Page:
Salvation sans Jesus
"The Gospel of Jesus Christ: An Evangelical Celebration" states that sincere worshipers of other religions will not be saved—does that also refer to Moses and other Old Testament faithful? —Ty Conley, Salem, Oregon
October 12, 2005
The cited document, under "Affirmations and Denials," No. 4, states: "The Bible offers no hope that sincere worshipers of other religions will be saved without personal faith in Jesus Christ."
The direct answer to the reader's question is no. The words quoted speak only of our own era, the almost two millennia since our Lord Jesus Christ lived, died, rose, and ascended. Moses appears in Hebrews 11:24-29 as a hero of faith, along with Abel, Enoch, Noah, the patriarchs, his own parents, and others. These Old Testament believers, so we read, looked for "a better country, that is, a heavenly one
a better life" (vs. 16, 35), which God had planned for them with us (v. 40). They trusted God's promises, which included indicators of the coming Christ, and their faith now stands as a model for us all. I, for one, expect to meet them in the world to come.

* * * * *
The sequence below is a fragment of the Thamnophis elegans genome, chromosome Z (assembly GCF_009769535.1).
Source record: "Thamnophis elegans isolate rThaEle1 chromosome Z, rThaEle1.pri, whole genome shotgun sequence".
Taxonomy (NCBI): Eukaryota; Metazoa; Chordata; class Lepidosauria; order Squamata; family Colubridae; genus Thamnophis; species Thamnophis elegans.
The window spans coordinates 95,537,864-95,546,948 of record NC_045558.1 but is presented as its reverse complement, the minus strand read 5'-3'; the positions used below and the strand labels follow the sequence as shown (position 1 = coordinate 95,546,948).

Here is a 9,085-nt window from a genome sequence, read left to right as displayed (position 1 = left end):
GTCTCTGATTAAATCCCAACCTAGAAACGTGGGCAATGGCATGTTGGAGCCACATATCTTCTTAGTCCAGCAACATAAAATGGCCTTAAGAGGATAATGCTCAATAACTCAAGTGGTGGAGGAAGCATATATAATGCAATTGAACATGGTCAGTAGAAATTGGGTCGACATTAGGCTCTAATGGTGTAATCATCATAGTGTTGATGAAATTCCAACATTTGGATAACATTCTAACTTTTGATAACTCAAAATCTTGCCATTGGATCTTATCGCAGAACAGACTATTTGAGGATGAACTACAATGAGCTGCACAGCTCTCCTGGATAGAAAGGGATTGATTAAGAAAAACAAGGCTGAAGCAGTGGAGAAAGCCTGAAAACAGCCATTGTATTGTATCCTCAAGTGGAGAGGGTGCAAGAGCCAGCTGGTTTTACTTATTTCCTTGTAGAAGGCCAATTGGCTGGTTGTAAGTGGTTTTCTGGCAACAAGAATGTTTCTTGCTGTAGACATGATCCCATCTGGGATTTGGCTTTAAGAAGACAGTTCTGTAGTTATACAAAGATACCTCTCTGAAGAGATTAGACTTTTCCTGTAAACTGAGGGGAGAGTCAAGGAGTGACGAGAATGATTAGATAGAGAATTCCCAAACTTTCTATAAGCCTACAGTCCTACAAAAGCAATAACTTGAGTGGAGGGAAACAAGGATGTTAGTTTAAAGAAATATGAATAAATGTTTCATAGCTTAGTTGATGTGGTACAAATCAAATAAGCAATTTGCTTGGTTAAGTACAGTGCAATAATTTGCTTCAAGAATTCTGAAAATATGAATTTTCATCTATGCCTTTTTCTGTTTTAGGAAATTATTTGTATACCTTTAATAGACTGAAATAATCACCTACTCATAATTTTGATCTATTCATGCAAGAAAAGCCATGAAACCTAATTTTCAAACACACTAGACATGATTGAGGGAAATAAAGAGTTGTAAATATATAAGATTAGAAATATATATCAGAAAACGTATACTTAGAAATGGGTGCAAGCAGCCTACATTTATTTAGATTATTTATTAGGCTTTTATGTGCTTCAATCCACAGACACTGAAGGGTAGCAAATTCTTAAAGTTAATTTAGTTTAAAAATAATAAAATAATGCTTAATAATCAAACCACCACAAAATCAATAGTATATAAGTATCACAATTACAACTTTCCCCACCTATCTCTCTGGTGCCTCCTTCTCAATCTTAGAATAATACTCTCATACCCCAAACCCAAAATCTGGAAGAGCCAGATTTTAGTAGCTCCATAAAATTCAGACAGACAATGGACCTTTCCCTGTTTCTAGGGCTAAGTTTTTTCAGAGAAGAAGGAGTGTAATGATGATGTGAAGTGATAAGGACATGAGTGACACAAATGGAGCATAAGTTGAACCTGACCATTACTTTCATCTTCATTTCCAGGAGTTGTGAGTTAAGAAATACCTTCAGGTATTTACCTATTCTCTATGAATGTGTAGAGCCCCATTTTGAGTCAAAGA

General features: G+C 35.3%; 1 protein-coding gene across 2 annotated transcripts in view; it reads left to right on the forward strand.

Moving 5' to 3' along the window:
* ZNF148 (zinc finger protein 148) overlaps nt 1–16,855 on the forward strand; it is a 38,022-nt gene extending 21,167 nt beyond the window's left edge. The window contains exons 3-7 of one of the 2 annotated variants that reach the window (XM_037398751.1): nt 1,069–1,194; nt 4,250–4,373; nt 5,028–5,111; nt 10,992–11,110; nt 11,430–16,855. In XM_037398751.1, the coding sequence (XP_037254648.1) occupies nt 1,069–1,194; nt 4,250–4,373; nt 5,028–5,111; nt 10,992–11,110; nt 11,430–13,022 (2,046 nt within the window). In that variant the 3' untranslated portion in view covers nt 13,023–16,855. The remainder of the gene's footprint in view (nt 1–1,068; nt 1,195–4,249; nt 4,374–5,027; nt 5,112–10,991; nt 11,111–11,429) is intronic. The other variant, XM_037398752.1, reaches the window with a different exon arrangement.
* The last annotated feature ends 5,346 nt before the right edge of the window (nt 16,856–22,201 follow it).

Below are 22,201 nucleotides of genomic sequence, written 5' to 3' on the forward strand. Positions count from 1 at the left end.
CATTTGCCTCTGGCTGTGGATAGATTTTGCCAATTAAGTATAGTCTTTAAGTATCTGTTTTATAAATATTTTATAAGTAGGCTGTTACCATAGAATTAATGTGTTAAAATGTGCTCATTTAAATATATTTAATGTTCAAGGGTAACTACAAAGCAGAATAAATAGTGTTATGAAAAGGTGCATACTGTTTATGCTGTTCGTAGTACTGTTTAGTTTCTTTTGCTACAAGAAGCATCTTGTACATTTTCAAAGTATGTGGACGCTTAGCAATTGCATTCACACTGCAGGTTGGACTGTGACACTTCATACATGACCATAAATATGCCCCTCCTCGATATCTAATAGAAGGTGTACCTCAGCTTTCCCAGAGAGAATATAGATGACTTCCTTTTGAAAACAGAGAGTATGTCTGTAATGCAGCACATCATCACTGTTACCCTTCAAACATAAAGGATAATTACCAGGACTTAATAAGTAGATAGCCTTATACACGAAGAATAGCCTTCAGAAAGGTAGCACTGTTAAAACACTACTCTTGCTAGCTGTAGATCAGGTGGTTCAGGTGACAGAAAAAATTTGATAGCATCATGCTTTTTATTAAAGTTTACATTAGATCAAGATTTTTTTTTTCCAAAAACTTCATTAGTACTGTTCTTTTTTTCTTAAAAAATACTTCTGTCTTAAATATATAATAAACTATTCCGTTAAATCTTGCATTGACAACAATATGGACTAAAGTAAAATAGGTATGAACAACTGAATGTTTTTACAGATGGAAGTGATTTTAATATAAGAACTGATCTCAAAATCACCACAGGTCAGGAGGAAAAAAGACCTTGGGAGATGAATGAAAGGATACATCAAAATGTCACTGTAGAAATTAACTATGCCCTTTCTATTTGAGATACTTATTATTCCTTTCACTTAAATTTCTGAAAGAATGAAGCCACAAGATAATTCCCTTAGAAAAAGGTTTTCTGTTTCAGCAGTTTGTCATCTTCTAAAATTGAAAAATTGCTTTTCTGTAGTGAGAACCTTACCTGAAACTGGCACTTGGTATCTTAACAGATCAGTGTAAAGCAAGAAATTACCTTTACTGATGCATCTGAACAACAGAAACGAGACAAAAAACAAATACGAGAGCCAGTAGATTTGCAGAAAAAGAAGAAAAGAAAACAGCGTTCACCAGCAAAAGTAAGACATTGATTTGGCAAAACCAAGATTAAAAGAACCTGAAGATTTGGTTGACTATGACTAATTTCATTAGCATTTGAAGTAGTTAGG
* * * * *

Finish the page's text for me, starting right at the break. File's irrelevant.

This question, however, reflects deep-rooted concern about sincere adherents of non-Christian faiths today. At a time when Hindus, Buddhists, and Muslims, along with our Jewish friends, work beside us each day, something would be very wrong with us if we did not feel such concern.
The first thing to say, and with emphasis, is that beyond the stark factual statement ("the Bible offers no hope"), all is speculation. The stark statement is certainly correct. The New Testament, exegeted rationally and without reading into it what cannot be read out of it, tells us that the Christian faith is true for everybody, and that all need God's forgiveness and rescue from the power of sin and Satan. All are called to turn to Jesus Christ and so become God's adopted children, and eternal life comes only to those who do this.
Also, it tells us that on a coming day of judgment God will "render ...
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